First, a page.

Previously a rather nondescript guitar band whose only feature distinguishable from fellow indie-landfill bands Pigeon Detectives, the Courteeners, and the Kooks was their youthful teenage presence, Yorkshire five-piece One Night Only have since become a regular fixture in the tabloids thanks to lead singer George Craig's on/off relationship with Harry Potter star Emma Watson. This unexpected high-profile status appears to have given them the shot in the arm they needed after 2008's competent but unremarkable debut, Started a Fire. Produced by Ed Butler (Suede, Pulp), its 11 tracks are still packed with the same kind of anthemic hooks they displayed on Top Ten single "Just for Tonight," but this time around their guitar-driven sound is complemented by a cavalcade of urgent electro beats, swooshing synths, and kaleidoscopic bleeps recalling the '80s new wave of Duran Duran and a-ha. Lead single "Say You Don't Want It," whose charming Lady & the Tramp-themed promo video features the aforementioned Watson, is a gloriously infectious opening track whose whispered verses echo the lushness of early Pet Shop Boys and gigantic chorus the stadium-sized decadence of the Killers' Hot Fuss. It's a sound they continue to perfect on the driving "All I Want," which features an unashamedly corny hair metal guitar solo; "Forget My Name," which owes more than a nod to Bruce Springsteen's "Dancing in the Dark"; and the Calvin Harris-meets-U2 vibes of "Feeling Fine." Elsewhere, the chugging bass-led "Chemistry" could have been lifted from a Brat Pack movie soundtrack; the spacious drums and ice-cool synths on the album's only ballad, "Never Be the Same," are reminiscent of Ultravox's new romantic epic "Vienna"; and "Anything" is a groove-laden anthem featuring some wondrous Bootsy Collins-style squelchy funk chords. Of course, pilfering the glossy pop sounds of the '80s isn't exactly the most novel idea, and there's nothing on here that hasn't already been done by the likes of the Killers, the Bravery, or, more recently, Keane. A bandwagon-jumping effort, therefore, it may be, but giving credit where it's due, One Night Only have pulled off the revivalist schtick just as convincingly as their more celebrated peers.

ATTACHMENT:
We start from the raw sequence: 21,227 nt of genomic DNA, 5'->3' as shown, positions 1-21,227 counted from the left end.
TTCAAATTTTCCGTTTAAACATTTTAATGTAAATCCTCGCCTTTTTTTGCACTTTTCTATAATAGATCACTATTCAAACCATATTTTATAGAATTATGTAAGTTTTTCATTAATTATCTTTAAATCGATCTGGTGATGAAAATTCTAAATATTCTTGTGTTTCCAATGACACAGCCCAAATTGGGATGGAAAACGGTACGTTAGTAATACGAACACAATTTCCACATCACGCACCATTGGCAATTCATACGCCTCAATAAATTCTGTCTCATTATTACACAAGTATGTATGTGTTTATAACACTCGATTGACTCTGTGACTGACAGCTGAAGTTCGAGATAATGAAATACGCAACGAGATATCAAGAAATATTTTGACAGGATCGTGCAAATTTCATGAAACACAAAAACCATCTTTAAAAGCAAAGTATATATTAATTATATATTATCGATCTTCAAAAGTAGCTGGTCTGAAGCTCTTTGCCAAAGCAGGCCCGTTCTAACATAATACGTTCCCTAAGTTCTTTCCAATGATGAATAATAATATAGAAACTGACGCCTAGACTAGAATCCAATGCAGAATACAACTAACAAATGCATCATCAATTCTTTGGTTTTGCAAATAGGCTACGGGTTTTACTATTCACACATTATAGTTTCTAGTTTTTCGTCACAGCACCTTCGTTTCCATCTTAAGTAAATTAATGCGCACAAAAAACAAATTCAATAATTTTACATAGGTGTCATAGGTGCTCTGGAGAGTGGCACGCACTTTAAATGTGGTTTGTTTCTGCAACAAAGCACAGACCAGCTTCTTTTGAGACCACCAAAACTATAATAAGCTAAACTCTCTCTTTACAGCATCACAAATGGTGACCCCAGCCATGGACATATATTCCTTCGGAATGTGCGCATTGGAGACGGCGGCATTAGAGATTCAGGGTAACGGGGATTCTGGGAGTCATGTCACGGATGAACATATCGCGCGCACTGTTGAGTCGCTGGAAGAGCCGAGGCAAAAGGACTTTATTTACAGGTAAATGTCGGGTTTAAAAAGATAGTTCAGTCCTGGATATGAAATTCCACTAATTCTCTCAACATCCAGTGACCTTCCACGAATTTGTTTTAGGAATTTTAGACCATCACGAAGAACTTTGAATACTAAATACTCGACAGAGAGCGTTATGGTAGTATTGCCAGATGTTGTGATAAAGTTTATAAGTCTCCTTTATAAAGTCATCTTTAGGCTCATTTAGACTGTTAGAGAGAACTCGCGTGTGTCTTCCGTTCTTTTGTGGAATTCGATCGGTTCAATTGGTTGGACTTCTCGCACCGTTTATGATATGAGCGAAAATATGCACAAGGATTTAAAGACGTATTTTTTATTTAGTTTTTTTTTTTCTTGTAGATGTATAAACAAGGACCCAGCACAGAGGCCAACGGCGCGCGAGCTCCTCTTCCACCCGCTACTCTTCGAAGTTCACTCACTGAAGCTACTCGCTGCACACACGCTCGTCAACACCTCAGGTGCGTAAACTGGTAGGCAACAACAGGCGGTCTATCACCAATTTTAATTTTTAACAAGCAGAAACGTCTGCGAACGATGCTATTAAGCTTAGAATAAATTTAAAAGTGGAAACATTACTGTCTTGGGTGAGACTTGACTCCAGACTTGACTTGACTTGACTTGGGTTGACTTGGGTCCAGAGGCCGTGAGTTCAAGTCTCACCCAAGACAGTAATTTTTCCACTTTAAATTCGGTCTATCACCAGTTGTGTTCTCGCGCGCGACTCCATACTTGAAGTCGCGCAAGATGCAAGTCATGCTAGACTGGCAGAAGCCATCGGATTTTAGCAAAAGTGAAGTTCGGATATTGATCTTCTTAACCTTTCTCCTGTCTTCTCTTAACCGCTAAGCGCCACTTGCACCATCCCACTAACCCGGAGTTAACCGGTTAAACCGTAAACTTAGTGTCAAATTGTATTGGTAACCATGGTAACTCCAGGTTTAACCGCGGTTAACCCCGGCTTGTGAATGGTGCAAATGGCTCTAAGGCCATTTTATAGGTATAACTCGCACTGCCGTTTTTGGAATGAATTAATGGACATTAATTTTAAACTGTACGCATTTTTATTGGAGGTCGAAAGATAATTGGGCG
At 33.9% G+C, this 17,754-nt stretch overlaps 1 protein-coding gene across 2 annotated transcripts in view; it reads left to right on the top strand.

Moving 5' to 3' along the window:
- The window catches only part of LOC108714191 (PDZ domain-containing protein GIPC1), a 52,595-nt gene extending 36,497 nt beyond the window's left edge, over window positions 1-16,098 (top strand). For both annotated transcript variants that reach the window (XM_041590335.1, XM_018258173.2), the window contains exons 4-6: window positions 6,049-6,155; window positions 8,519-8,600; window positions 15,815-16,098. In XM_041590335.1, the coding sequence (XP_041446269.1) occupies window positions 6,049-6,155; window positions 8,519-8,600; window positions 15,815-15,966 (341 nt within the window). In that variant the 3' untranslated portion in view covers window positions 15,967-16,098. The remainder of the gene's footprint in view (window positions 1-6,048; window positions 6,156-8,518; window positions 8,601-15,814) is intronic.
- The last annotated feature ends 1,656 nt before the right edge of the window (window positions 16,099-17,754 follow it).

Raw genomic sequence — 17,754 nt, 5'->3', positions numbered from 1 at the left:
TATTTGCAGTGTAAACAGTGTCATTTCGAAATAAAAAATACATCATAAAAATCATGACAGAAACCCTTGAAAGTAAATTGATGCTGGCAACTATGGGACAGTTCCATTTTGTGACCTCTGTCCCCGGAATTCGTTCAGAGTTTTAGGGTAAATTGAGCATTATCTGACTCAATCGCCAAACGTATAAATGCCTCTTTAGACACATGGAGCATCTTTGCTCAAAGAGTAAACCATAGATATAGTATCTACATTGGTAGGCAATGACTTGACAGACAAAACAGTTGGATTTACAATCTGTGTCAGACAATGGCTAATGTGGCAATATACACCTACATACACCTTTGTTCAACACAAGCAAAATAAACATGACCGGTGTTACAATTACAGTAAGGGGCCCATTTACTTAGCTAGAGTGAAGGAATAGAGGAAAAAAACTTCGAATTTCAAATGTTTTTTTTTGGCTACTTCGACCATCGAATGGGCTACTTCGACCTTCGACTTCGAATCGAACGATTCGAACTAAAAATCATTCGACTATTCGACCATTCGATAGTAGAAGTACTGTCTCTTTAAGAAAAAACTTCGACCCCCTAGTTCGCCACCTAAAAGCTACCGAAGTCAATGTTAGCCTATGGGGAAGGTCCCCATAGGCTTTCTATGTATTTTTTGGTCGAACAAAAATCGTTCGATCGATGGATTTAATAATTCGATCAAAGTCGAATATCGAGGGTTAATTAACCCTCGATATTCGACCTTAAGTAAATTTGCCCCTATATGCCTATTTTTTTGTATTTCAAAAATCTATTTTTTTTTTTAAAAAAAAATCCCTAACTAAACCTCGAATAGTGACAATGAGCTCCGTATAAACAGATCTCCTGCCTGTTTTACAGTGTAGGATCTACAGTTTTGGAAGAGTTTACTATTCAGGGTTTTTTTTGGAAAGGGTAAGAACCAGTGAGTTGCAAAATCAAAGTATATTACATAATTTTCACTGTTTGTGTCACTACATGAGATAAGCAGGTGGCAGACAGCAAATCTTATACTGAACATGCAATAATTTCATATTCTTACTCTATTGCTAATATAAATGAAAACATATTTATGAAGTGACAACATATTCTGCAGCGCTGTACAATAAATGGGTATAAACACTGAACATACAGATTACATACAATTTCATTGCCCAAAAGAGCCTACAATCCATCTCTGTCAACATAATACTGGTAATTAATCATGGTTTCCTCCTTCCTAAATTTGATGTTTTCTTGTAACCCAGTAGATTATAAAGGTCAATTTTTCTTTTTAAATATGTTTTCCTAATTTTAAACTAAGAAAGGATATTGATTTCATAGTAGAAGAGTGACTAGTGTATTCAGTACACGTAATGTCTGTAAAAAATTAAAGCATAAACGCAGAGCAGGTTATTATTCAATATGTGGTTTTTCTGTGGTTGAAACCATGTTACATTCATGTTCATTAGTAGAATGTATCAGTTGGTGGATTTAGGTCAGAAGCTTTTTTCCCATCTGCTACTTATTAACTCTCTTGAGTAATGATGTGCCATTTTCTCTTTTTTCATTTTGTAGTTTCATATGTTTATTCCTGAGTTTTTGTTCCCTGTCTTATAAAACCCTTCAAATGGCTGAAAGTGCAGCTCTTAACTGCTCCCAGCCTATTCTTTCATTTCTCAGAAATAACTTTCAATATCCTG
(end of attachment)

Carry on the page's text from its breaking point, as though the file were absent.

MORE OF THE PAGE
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AllMusic Review by Jon O'Brien